Depend on Women to Keep the Momentum Rolling on Global Warming
As world leaders continue to arrive in Copenhagen for the final days of critical climate negotiations, the stakes for all of us couldn’t be higher. Women have been engaged throughout the negotiations—from high-level office holders to grassroots leaders who claim their place on the world stage by speaking out for their vulnerable constituencies.
For years women have organized behind the scenes to prepare for the 15th United Nations Climate Change Conference of the Parties (COP-15), and official sessions today focus on “Climate and Gender,” with side events also scheduled to highlight “Women as Agents of Change.”
Earlier in the week—at a “Women’s Leadership on Climate Justice” program moderated by former Irish President Mary Robinson and keynoted by Canadian Inuit organizer Shelia Watt-Cloutier—activists described how women have intimate knowledge of the human cost of global warming. Women and their children, members of impoverished populations living in challenged environments, are most at risk. They are critically aware of the need to enact lasting change to protect themselves and the communities they care for from the climate crisis.
Most of us imagine global warming as polar bears stranded on melting ice floes, threatened low-lying coasts, and disappearing tropical forests. While these are environmental effects of deep concern, the story of global warming is a human health story—and that gets less attention.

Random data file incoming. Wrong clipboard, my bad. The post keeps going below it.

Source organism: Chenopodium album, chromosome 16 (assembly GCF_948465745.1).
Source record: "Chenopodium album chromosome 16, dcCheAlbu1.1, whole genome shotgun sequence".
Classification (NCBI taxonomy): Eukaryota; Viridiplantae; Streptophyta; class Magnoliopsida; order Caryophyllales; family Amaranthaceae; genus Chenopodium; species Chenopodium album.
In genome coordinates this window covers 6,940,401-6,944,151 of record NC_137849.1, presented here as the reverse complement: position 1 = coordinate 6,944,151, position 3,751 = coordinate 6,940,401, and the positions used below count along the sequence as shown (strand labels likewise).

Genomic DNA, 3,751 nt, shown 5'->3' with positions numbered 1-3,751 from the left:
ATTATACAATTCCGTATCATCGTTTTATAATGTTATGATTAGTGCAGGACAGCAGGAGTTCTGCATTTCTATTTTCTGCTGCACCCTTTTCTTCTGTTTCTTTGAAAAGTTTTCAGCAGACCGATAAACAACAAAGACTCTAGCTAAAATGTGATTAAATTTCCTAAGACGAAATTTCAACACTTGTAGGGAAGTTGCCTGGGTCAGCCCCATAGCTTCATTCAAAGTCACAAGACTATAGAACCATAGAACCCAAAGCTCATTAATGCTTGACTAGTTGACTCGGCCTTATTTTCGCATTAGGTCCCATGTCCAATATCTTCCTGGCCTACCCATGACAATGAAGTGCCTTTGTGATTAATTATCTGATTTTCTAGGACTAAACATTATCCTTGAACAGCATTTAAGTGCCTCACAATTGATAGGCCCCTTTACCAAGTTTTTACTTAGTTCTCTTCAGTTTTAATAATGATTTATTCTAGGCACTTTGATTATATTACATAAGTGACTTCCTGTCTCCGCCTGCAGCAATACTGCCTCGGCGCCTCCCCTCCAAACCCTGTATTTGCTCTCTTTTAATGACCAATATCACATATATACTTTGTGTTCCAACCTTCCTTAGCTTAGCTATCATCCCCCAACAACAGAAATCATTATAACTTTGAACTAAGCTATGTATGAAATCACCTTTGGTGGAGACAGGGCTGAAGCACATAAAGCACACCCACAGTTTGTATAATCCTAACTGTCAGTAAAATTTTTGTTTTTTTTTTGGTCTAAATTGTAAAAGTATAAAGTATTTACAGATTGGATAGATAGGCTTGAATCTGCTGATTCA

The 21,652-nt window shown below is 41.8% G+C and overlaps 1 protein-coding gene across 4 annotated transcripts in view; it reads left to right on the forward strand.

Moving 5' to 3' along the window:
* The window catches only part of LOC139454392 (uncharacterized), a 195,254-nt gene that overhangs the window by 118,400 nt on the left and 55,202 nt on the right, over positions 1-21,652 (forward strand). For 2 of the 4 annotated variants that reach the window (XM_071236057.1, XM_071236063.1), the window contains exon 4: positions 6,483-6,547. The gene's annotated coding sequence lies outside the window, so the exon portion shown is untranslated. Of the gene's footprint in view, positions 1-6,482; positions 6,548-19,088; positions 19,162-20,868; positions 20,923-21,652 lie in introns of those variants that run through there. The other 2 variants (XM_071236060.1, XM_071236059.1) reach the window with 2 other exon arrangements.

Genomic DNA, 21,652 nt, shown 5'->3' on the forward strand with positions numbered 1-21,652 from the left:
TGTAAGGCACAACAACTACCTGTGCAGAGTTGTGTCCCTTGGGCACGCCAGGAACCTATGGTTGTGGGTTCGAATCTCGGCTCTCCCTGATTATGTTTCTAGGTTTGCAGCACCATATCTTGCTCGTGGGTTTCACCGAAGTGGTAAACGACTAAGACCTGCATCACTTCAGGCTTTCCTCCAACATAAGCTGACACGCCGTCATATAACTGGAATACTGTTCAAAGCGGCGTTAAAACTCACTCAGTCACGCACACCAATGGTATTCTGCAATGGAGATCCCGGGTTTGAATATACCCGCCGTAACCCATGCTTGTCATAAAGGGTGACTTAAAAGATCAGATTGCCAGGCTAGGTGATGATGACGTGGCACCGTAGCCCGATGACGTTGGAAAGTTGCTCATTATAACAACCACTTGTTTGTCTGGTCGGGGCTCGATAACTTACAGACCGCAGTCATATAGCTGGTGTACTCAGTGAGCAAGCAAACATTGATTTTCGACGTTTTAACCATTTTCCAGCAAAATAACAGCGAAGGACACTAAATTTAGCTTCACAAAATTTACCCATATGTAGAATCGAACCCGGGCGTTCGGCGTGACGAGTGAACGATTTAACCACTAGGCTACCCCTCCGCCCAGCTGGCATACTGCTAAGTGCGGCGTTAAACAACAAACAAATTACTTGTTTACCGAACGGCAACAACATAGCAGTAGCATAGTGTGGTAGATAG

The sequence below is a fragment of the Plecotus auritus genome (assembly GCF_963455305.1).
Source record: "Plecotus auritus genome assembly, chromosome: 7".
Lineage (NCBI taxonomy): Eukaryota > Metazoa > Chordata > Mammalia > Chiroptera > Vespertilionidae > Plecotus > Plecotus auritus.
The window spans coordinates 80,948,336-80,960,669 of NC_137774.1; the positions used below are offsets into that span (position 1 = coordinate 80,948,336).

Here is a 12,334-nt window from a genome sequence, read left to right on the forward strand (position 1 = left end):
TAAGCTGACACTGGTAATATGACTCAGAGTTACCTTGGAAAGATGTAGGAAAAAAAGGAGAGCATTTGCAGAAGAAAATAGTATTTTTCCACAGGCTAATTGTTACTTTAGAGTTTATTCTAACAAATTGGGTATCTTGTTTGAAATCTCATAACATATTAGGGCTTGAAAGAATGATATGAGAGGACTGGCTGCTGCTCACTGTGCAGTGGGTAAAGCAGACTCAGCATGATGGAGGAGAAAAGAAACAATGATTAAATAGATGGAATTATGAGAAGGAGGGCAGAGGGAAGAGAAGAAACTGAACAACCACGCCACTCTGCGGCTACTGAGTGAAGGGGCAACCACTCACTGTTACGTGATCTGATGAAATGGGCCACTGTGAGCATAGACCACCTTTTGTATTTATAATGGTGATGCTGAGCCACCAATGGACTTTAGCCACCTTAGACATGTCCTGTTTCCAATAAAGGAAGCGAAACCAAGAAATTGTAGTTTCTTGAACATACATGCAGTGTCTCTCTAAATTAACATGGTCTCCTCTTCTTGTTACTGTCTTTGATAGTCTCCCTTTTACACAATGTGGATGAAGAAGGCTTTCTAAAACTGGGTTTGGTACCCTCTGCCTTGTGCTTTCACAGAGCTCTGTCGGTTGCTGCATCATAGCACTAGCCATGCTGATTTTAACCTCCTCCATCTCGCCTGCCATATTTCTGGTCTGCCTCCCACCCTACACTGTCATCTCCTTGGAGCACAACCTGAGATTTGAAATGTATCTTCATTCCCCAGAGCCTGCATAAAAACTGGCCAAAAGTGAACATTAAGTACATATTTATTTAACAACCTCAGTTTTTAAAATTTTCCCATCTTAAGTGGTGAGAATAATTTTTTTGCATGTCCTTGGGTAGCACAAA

Earlier this year, I wrote a commentary for this site on how international physicians’ organizations joined together to sound the alarm about global warming as "the biggest global health threat of the 21st century." Science—including data from the U.S. Global Change Research Program, sponsored by both Democratic and Republican administrations over the last 20 years—has shown that global warming is unequivocal and directly affects human health, both internationally and right here at home.
Worsening heat waves; declining air quality; increasing levels of allergens; changing patterns of mosquito, tick, and flea-borne disease; degradation of food and water supplies; catastrophic weather events, flooding, waterborne disease outbreaks; and large numbers of displaced persons are just some of the health challenges that are already occurring worldwide and likely to worsen within our lifetimes. A 2009 Oxfam International study found that by 2015, the number of people affected by climate-related disasters could climb 54 percent to 375 million people each year, threatening to overwhelm humanitarian relief capacity.
The World Health Organization estimates that currently more than 150,000 people perish each year from the effects of a changing climate. Children are vulnerable because they are more susceptible to excessive heat, air pollution, infectious disease, and they depend on others for care, mobility, and shelter in emergencies. Women land squarely in the most-vulnerable category because they comprise an estimated 70 percent of those living below the poverty line globally. Women are also the caregivers for kids, the elderly and the sick, thus bearing the heaviest burdens in times of emergencies, even at our own peril. Yet up to this point, women have often been left out of conversations about climate solutions.